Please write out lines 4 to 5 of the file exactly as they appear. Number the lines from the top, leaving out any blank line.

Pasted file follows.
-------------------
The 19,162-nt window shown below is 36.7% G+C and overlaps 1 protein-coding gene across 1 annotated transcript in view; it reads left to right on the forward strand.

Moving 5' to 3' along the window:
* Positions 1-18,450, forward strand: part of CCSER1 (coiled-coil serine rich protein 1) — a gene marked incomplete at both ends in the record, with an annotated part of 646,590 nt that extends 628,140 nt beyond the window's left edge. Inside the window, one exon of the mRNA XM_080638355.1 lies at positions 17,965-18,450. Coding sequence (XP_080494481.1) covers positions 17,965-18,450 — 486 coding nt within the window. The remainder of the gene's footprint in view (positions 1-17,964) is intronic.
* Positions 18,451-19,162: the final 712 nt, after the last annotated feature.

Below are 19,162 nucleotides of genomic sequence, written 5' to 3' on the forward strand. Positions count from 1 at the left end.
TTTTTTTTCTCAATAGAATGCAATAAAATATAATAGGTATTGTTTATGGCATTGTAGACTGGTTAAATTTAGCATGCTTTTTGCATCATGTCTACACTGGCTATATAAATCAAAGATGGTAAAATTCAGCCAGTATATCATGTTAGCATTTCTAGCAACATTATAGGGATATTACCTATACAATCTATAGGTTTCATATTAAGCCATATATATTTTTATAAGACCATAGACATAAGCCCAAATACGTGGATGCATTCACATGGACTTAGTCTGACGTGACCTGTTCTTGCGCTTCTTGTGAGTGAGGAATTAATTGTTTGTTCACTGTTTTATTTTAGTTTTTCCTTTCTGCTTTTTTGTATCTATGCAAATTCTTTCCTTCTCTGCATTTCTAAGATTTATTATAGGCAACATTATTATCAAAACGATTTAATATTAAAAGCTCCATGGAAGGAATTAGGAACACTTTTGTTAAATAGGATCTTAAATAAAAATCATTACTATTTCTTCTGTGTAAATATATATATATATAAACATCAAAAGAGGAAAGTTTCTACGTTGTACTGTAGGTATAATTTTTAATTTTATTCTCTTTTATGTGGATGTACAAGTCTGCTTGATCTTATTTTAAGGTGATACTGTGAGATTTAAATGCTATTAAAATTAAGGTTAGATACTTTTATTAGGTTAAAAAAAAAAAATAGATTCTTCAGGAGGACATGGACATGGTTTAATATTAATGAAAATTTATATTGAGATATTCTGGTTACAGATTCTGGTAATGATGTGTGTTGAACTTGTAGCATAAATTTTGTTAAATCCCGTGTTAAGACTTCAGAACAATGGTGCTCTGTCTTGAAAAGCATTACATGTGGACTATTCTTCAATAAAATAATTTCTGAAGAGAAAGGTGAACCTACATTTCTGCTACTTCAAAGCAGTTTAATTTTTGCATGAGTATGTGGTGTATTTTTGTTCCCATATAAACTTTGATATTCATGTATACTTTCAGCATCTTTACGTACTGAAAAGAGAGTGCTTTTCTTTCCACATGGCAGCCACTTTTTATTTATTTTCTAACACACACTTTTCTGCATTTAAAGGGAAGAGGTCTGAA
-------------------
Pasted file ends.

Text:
* Positions 18,451-19,162: the final 712 nt, after the last annotated feature.

Below are 19,162 nucleotides of genomic sequence, written 5' to 3' on the forward strand. Positions count from 1 at the left end.